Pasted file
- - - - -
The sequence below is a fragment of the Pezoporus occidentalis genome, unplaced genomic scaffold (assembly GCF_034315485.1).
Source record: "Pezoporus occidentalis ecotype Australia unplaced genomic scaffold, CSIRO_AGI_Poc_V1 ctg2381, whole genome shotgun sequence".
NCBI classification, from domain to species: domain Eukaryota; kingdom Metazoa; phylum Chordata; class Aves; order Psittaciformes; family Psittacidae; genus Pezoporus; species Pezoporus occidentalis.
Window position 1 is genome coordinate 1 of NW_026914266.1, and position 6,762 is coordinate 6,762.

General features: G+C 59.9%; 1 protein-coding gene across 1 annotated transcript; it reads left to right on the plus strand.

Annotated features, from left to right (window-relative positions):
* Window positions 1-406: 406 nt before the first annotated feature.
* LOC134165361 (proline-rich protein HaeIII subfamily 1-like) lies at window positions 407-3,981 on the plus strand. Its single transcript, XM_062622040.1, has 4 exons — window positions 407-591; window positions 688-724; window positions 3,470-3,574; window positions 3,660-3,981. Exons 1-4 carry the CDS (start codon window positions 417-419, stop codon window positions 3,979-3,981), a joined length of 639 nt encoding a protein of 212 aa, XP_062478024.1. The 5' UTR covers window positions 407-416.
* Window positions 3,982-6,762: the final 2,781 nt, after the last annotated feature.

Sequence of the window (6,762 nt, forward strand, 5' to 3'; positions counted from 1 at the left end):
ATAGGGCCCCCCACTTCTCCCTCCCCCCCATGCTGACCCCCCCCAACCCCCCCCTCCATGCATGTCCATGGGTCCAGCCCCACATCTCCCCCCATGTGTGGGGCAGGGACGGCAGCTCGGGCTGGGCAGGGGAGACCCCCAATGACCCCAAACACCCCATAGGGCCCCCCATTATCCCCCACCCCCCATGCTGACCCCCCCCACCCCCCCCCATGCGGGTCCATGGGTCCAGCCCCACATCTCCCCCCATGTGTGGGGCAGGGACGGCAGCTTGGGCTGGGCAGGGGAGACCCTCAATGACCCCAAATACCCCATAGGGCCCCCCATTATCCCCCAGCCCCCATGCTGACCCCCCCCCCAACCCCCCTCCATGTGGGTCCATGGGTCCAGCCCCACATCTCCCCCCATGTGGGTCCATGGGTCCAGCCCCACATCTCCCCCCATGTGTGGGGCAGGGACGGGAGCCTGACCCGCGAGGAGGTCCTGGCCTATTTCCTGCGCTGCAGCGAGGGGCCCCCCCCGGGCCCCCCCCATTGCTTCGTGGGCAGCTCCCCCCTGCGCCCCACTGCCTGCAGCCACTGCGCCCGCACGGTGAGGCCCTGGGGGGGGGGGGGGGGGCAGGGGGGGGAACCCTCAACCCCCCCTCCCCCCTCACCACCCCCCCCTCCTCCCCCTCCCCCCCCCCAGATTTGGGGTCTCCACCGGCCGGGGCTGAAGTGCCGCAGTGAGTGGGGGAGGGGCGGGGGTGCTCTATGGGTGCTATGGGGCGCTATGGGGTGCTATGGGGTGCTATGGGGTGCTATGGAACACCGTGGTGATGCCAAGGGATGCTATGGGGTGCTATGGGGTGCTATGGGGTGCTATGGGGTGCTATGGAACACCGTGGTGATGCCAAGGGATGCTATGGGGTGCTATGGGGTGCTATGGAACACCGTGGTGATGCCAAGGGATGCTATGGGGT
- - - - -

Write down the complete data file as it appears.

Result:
The sequence below is a fragment of the Pezoporus occidentalis genome, unplaced genomic scaffold (assembly GCF_034315485.1).
Source record: "Pezoporus occidentalis ecotype Australia unplaced genomic scaffold, CSIRO_AGI_Poc_V1 ctg2381, whole genome shotgun sequence".
NCBI classification, from domain to species: domain Eukaryota; kingdom Metazoa; phylum Chordata; class Aves; order Psittaciformes; family Psittacidae; genus Pezoporus; species Pezoporus occidentalis.
Window position 1 is genome coordinate 1 of NW_026914266.1, and position 6,762 is coordinate 6,762.

General features: G+C 59.9%; 1 protein-coding gene across 1 annotated transcript; it reads left to right on the plus strand.

Annotated features, from left to right (window-relative positions):
* Window positions 1-406: 406 nt before the first annotated feature.
* LOC134165361 (proline-rich protein HaeIII subfamily 1-like) lies at window positions 407-3,981 on the plus strand. Its single transcript, XM_062622040.1, has 4 exons — window positions 407-591; window positions 688-724; window positions 3,470-3,574; window positions 3,660-3,981. Exons 1-4 carry the CDS (start codon window positions 417-419, stop codon window positions 3,979-3,981), a joined length of 639 nt encoding a protein of 212 aa, XP_062478024.1. The 5' UTR covers window positions 407-416.
* Window positions 3,982-6,762: the final 2,781 nt, after the last annotated feature.

Sequence of the window (6,762 nt, forward strand, 5' to 3'; positions counted from 1 at the left end):
ATAGGGCCCCCCACTTCTCCCTCCCCCCCATGCTGACCCCCCCCAACCCCCCCCTCCATGCATGTCCATGGGTCCAGCCCCACATCTCCCCCCATGTGTGGGGCAGGGACGGCAGCTCGGGCTGGGCAGGGGAGACCCCCAATGACCCCAAACACCCCATAGGGCCCCCCATTATCCCCCACCCCCCATGCTGACCCCCCCCACCCCCCCCCATGCGGGTCCATGGGTCCAGCCCCACATCTCCCCCCATGTGTGGGGCAGGGACGGCAGCTTGGGCTGGGCAGGGGAGACCCTCAATGACCCCAAATACCCCATAGGGCCCCCCATTATCCCCCAGCCCCCATGCTGACCCCCCCCCCAACCCCCCTCCATGTGGGTCCATGGGTCCAGCCCCACATCTCCCCCCATGTGGGTCCATGGGTCCAGCCCCACATCTCCCCCCATGTGTGGGGCAGGGACGGGAGCCTGACCCGCGAGGAGGTCCTGGCCTATTTCCTGCGCTGCAGCGAGGGGCCCCCCCCGGGCCCCCCCCATTGCTTCGTGGGCAGCTCCCCCCTGCGCCCCACTGCCTGCAGCCACTGCGCCCGCACGGTGAGGCCCTGGGGGGGGGGGGGGGGGCAGGGGGGGGAACCCTCAACCCCCCCTCCCCCCTCACCACCCCCCCCTCCTCCCCCTCCCCCCCCCCAGATTTGGGGTCTCCACCGGCCGGGGCTGAAGTGCCGCAGTGAGTGGGGGAGGGGCGGGGGTGCTCTATGGGTGCTATGGGGCGCTATGGGGTGCTATGGGGTGCTATGGGGTGCTATGGAACACCGTGGTGATGCCAAGGGATGCTATGGGGTGCTATGGGGTGCTATGGGGTGCTATGGGGTGCTATGGAACACCGTGGTGATGCCAAGGGATGCTATGGGGTGCTATGGGGTGCTATGGAACACCGTGGTGATGCCAAGGGATGCTATGGGGT